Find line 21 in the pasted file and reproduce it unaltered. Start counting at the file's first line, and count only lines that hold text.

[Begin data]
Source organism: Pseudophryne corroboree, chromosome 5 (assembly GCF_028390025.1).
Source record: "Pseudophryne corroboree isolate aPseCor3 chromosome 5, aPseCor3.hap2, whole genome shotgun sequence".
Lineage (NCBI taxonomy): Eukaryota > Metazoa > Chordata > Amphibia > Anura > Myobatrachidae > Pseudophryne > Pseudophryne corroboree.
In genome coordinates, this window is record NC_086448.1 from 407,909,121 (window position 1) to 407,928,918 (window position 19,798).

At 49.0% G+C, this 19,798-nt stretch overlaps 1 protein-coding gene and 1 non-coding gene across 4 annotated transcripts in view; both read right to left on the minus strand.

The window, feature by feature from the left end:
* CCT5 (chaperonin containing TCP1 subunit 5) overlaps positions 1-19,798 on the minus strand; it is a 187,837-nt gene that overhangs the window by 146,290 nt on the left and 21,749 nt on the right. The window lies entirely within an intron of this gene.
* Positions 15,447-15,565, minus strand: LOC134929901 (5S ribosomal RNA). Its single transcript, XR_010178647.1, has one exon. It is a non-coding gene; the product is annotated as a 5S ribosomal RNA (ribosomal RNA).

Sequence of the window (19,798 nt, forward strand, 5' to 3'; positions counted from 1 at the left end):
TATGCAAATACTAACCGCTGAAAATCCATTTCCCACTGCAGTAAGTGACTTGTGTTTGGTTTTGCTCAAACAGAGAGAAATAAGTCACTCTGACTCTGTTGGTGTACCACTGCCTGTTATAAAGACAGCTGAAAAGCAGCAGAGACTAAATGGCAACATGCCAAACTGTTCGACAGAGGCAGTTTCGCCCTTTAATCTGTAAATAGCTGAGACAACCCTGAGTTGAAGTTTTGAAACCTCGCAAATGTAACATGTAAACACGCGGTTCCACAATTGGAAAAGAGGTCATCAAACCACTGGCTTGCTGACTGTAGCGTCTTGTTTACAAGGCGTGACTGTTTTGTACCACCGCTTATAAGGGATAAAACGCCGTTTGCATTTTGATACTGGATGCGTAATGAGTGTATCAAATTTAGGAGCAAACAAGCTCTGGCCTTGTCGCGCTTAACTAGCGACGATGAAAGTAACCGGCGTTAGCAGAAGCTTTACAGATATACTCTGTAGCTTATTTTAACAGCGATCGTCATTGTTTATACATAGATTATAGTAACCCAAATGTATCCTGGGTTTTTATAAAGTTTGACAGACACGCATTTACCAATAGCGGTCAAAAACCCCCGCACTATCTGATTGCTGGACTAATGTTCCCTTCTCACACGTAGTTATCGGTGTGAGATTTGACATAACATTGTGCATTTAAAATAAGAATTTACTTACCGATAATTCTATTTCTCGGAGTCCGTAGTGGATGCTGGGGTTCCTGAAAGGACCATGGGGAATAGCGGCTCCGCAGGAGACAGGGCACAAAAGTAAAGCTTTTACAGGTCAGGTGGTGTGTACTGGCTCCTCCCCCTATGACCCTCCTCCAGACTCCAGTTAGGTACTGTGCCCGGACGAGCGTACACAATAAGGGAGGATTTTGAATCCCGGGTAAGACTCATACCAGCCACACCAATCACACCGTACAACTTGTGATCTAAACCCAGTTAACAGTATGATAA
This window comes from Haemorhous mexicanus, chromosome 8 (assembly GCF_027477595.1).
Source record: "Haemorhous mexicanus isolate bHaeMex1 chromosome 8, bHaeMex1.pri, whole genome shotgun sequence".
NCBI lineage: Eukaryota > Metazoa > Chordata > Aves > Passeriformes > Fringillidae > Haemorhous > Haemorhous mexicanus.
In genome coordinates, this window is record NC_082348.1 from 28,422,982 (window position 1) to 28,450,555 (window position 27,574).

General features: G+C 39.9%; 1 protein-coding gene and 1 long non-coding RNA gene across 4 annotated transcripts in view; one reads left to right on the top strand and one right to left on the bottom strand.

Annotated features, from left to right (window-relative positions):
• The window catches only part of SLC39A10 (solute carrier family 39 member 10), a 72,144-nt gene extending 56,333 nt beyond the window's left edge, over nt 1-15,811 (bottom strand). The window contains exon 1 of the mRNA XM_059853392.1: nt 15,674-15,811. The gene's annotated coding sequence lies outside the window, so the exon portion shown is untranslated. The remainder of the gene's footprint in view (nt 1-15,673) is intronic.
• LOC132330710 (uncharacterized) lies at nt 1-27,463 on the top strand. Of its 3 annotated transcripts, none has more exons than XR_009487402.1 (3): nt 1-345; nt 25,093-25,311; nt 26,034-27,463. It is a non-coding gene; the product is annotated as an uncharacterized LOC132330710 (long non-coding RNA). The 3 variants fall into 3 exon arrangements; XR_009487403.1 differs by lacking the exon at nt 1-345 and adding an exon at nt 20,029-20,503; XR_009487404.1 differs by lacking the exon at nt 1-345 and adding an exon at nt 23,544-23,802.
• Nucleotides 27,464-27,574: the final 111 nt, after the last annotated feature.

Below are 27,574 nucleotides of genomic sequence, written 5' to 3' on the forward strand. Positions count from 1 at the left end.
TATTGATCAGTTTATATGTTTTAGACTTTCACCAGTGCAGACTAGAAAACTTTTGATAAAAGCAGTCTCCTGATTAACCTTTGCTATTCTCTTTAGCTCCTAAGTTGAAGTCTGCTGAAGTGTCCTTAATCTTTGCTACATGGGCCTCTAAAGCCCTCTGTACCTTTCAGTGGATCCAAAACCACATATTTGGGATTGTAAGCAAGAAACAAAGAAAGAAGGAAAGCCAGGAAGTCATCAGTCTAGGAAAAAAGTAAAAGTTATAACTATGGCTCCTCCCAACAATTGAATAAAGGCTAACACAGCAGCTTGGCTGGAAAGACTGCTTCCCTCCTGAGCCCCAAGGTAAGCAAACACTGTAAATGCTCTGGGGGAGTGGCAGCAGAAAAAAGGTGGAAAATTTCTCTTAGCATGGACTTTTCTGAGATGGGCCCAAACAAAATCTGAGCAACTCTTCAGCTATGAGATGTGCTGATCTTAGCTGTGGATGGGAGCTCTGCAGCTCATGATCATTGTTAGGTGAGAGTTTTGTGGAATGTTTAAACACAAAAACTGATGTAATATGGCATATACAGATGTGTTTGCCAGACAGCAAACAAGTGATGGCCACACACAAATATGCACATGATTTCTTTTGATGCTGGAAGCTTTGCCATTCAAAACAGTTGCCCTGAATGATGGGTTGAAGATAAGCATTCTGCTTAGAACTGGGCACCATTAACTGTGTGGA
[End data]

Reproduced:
TATTGATCAGTTTATATGTTTTAGACTTTCACCAGTGCAGACTAGAAAACTTTTGATAAAAGCAGTCTCCTGATTAACCTTTGCTATTCTCTTTAGCTCCTAAGTTGAAGTCTGCTGAAGTGTCCTTAATCTTTGCTACATGGGCCTCTAAAGCCCTCTGTACCTTTCAGTGGATCCAAAACCACATATTTGGGATTGTAAGCAAGAAACAAAGAAAGAAGGAAAGCCAGGAAGTCATCAGTCTAGGAAAAAAGTAAAAGTTATAACTATGGCTCCTCCCAACAATTGAATAAAGGCTAACACAGCAGCTTGGCTGGAAAGACTGCTTCCCTCCTGAGCCCCAAGGTAAGCAAACACTGTAAATGCTCTGGGGGAGTGGCAGCAGAAAAAAGGTGGAAAATTTCTCTTAGCATGGACTTTTCTGAGATGGGCCCAAACAAAATCTGAGCAACTCTTCAGCTATGAGATGTGCTGATCTTAGCTGTGGATGGGAGCTCTGCAGCTCATGATCATTGTTAGGTGAGAGTTTTGTGGAATGTTTAAACACAAAAACTGATGTAATATGGCATATACAGATGTGTTTGCCAGACAGCAAACAAGTGATGGCCACACACAAATATGCACATGATTTCTTTTGATGCTGGAAGCTTTGCCATTCAAAACAGTTGCCCTGAATGATGGGTTGAAGATAAGCATTCTGCTTAGAACTGGGCACCATTAACTGTGTGGA